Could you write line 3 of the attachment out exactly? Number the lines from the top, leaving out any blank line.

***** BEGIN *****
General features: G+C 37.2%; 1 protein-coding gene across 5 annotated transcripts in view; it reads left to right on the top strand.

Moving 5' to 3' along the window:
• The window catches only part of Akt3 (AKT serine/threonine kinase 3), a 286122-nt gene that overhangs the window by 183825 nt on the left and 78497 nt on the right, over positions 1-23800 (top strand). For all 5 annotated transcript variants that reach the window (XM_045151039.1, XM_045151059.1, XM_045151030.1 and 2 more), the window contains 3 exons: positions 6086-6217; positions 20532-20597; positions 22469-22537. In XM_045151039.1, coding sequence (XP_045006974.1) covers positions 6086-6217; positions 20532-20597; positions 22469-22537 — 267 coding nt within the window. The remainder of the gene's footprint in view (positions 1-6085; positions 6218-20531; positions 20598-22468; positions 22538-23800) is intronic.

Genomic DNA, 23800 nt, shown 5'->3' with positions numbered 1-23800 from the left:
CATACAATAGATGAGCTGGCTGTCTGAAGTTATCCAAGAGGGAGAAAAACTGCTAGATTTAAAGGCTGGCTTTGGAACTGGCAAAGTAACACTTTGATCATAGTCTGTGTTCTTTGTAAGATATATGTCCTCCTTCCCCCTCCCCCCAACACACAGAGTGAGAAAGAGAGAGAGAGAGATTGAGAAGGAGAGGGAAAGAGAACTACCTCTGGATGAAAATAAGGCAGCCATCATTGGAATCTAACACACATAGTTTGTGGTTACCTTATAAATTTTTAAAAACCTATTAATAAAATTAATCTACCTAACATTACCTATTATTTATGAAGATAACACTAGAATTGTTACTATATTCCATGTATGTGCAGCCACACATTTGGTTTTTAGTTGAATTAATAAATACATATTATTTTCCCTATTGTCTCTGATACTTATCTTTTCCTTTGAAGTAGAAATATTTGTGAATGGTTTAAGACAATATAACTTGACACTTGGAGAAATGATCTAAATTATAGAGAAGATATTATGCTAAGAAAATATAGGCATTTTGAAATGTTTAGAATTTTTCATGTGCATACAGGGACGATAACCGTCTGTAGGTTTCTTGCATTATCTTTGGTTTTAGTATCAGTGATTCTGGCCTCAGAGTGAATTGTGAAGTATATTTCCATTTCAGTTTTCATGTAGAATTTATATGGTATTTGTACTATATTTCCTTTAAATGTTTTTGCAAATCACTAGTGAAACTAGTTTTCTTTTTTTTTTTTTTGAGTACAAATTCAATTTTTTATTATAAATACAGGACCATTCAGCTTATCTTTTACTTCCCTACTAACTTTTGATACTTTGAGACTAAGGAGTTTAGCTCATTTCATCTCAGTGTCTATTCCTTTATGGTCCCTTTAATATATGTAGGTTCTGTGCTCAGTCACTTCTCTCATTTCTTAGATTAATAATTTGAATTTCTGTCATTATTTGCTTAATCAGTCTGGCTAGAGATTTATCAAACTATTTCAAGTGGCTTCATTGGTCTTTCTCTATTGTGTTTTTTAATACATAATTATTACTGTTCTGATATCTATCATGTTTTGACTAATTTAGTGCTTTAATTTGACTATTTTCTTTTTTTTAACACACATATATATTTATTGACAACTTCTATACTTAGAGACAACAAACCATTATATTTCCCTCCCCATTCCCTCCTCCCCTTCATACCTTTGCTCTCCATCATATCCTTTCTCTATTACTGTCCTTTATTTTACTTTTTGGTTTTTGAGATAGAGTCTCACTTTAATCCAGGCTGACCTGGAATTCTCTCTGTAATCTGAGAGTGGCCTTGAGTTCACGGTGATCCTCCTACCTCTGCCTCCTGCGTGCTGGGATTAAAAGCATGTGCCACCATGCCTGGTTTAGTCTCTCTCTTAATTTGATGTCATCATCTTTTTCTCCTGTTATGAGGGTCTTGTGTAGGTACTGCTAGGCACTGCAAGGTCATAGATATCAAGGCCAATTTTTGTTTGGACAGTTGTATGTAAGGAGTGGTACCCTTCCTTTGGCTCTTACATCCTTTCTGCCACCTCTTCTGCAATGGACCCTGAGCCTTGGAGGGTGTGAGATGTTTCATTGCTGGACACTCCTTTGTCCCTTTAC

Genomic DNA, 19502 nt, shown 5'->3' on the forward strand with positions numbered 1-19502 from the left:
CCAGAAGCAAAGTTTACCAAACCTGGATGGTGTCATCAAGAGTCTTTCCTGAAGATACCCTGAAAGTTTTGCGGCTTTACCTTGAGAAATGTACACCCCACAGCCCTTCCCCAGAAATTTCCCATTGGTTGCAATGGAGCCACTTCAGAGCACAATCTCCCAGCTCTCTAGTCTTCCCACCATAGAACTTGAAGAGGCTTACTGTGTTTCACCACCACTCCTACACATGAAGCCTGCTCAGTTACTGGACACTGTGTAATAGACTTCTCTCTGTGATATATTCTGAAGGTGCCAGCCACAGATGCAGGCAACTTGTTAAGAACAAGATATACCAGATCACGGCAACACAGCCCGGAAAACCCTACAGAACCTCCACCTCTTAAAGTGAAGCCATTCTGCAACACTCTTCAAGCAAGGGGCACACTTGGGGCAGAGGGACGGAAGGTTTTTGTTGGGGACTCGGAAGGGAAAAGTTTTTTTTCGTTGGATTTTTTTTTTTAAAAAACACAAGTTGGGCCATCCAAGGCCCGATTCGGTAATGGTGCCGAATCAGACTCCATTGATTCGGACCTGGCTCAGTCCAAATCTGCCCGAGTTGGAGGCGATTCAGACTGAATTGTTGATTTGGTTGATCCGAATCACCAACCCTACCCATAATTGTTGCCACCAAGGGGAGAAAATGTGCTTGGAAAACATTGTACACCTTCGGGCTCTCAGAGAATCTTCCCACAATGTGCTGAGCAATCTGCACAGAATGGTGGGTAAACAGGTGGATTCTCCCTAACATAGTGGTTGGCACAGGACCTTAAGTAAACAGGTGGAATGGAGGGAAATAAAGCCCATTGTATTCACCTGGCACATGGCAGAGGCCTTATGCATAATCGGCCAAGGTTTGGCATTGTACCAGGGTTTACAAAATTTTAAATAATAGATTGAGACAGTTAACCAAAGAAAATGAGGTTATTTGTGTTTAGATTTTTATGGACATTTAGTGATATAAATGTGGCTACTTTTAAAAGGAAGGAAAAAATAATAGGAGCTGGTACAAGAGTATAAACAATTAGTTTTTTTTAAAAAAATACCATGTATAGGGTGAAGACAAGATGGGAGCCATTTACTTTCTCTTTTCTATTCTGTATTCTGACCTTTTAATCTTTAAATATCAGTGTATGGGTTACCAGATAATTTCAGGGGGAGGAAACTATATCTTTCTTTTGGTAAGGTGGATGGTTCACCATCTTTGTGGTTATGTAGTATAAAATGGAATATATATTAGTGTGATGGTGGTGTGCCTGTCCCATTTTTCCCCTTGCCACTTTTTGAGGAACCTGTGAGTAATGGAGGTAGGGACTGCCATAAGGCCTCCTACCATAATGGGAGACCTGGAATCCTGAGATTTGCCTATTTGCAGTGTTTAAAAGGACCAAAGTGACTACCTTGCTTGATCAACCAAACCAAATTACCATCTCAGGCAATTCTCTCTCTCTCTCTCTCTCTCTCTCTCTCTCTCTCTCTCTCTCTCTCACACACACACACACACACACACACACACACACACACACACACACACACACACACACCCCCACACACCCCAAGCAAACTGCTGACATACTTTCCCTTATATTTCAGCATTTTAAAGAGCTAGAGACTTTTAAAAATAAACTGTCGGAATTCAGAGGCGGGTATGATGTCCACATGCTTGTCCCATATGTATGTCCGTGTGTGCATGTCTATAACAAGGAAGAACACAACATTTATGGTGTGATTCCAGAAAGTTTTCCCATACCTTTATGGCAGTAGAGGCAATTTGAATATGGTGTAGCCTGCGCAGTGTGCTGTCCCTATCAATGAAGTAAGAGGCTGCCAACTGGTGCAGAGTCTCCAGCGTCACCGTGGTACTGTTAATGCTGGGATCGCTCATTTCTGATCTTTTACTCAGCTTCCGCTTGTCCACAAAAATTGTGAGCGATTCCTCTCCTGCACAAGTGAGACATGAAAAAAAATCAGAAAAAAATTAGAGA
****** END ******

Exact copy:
• The window catches only part of Akt3 (AKT serine/threonine kinase 3), a 286122-nt gene that overhangs the window by 183825 nt on the left and 78497 nt on the right, over positions 1-23800 (top strand). For all 5 annotated transcript variants that reach the window (XM_045151039.1, XM_045151059.1, XM_045151030.1 and 2 more), the window contains 3 exons: positions 6086-6217; positions 20532-20597; positions 22469-22537. In XM_045151039.1, coding sequence (XP_045006974.1) covers positions 6086-6217; positions 20532-20597; positions 22469-22537 — 267 coding nt within the window. The remainder of the gene's footprint in view (positions 1-6085; positions 6218-20531; positions 20598-22468; positions 22538-23800) is intronic.